No matter your role, if your goal is to increase sales within a small business, then you’ve probably heard the term “lead generation.”
Lead generation is the concept of turning strangers into real potential buyers (i.e., ”leads”) by moving them further through the sales cycle, closer and closer to the final sale.
But with the clutter of brands and products displayed across the web, this task can be daunting.
Small businesses must focus their marketing efforts on finding right-fit prospects, ensuring they stay top of mind throughout the prospect’s decision to buy, and ultimately motivating these prospects to convert.
The good news is that Google Adwords is among the easiest and most effective ways small businesses can reach both existing and new customers and generate online leads.
Every day, 90 percent of Internet users are served at least one ad via Google’s Display Network, and Google’s overall network from YouTube to Gmail to Google Maps serves more than one billion people worldwide.
Google has also worked hard to make is AdWords platform user-friendly, and has provided plenty of online resources to educate businesses on effective AdWords setup and management. To get you on board the Google AdWords train, here are some tips that will help any small business generate leads from paid search.
Google AdWords Isn’t Just for the Big Brands
Internet users “google” throughout their day without hesitation, making it one of the top most visited sites every single day. However, advertising here is not as expensive or complex as you might think. Google consistently offers advertising promotions to first-time advertisers and provides step-by-step tutorials for setting up campaigns to ensure you’re on the right track.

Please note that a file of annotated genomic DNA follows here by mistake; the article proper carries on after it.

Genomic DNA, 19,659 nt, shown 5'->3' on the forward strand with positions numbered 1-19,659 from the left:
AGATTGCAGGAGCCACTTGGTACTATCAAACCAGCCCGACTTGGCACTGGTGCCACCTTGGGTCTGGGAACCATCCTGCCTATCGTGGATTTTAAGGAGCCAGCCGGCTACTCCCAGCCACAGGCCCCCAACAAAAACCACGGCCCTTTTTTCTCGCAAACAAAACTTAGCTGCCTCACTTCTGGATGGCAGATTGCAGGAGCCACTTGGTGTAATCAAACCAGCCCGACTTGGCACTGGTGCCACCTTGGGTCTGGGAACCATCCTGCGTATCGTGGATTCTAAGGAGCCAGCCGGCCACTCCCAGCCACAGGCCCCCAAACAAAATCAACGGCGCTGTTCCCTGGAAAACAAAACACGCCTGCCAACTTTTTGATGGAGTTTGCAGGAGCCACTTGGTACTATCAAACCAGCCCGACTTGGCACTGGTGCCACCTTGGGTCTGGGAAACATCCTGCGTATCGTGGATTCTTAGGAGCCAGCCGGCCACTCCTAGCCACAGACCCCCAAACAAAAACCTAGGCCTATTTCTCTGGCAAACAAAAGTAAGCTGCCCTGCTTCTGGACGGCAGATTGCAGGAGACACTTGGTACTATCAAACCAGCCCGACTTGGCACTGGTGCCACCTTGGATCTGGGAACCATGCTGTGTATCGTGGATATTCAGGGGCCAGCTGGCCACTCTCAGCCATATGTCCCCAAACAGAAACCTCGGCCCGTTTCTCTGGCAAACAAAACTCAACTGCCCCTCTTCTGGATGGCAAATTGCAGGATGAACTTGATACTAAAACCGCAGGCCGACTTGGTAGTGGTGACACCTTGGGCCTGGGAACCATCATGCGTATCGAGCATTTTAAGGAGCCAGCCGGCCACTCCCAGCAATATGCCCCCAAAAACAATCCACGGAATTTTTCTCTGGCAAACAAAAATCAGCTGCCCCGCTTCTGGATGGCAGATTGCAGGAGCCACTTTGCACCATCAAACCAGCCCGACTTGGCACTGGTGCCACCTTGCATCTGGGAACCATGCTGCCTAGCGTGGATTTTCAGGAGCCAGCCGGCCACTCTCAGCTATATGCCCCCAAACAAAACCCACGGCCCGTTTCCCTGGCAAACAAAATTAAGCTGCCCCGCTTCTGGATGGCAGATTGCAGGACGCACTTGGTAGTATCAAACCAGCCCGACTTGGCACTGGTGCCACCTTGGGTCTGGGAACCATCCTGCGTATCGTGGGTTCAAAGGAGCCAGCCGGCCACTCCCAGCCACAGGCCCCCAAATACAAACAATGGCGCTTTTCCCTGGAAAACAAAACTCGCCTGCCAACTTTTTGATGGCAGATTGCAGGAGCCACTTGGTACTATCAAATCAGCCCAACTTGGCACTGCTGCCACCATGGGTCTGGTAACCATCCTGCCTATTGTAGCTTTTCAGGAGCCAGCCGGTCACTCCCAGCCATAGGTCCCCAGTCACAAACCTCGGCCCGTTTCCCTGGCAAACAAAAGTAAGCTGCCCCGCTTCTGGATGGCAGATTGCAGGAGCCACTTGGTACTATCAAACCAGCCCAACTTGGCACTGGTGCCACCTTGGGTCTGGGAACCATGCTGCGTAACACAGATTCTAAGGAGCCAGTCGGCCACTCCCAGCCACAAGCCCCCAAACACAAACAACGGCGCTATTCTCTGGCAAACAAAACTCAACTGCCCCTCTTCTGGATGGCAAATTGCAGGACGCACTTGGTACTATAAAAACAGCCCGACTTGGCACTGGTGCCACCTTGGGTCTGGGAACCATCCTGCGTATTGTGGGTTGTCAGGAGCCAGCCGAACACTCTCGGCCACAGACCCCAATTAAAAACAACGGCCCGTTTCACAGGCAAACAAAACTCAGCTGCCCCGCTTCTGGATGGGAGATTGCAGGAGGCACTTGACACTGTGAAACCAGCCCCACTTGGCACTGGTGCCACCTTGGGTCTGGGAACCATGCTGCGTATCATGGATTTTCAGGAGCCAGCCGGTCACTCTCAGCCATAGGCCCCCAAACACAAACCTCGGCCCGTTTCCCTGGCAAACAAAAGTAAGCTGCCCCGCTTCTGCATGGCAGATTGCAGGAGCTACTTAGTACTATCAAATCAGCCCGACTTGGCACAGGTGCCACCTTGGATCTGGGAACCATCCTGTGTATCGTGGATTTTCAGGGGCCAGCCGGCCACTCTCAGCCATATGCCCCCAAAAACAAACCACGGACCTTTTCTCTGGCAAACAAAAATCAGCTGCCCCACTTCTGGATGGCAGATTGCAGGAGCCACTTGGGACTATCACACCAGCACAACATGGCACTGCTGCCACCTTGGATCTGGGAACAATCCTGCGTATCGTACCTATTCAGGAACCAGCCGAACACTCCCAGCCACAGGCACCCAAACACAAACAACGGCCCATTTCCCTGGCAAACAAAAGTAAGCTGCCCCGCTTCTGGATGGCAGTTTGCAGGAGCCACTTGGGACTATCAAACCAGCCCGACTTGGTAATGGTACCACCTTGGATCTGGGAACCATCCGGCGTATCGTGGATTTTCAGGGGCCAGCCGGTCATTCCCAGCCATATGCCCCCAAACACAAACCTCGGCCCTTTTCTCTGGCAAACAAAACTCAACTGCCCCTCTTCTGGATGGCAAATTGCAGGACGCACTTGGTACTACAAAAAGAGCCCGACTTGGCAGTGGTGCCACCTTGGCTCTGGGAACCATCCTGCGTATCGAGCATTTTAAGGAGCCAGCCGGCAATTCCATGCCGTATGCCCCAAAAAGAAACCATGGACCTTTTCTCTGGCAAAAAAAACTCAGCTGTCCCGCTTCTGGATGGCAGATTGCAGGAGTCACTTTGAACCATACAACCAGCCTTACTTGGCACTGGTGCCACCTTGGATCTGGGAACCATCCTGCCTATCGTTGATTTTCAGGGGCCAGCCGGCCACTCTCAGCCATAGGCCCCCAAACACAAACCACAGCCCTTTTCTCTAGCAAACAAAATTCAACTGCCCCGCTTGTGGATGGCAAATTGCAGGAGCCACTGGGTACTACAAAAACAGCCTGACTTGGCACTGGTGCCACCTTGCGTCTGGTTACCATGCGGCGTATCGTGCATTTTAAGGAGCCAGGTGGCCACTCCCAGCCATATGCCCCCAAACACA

Think about it, Google wants your campaigns to be successful because you’re the customer! In addition, it wants users to enjoy their browsing experience, so it’s consistently working to ensure ads of interest are displaying to the right audiences.
While launching ads on Google is relatively simple, and they can be extremely cost-effective, a small business must remember to use smart strategies. If you want to get the most out of your campaigns (and ad dollars), you’ll need to ensure your ads are reaching the right audience with a targeted message that propels them into action. With that in mind, let’s get tactical. Whether your budget is $10 per day or $100 per day, these Adwords methods can enable your small business to effectively reach Google’s user-base:
- Reach new customers with highly targeted keywords. Keywords allow you to target highly specific demographics and interests, so test out terms to find out what works best for your business. And be specific. If you specialize in publishing user manuals, would you rather have someone visit your site who searched for “publisher” or someone who searched for “need a publisher for a user manual?” The latter is much more likely to be a qualified lead.